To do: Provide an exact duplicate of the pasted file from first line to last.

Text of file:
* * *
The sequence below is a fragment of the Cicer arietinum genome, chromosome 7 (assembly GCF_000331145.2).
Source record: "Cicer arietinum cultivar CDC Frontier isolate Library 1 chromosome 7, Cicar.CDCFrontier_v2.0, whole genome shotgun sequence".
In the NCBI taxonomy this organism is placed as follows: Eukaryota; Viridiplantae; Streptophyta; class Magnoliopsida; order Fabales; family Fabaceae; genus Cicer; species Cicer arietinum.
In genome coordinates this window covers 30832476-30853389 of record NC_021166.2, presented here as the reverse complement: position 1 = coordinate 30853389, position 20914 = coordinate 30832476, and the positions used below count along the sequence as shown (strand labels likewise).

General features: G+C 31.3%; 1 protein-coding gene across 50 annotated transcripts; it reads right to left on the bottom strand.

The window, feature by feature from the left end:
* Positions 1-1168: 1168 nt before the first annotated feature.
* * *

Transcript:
The sequence below is a fragment of the Cicer arietinum genome, chromosome 7 (assembly GCF_000331145.2).
Source record: "Cicer arietinum cultivar CDC Frontier isolate Library 1 chromosome 7, Cicar.CDCFrontier_v2.0, whole genome shotgun sequence".
In the NCBI taxonomy this organism is placed as follows: Eukaryota; Viridiplantae; Streptophyta; class Magnoliopsida; order Fabales; family Fabaceae; genus Cicer; species Cicer arietinum.
In genome coordinates this window covers 30832476-30853389 of record NC_021166.2, presented here as the reverse complement: position 1 = coordinate 30853389, position 20914 = coordinate 30832476, and the positions used below count along the sequence as shown (strand labels likewise).

General features: G+C 31.3%; 1 protein-coding gene across 50 annotated transcripts; it reads right to left on the bottom strand.

The window, feature by feature from the left end:
* Positions 1-1168: 1168 nt before the first annotated feature.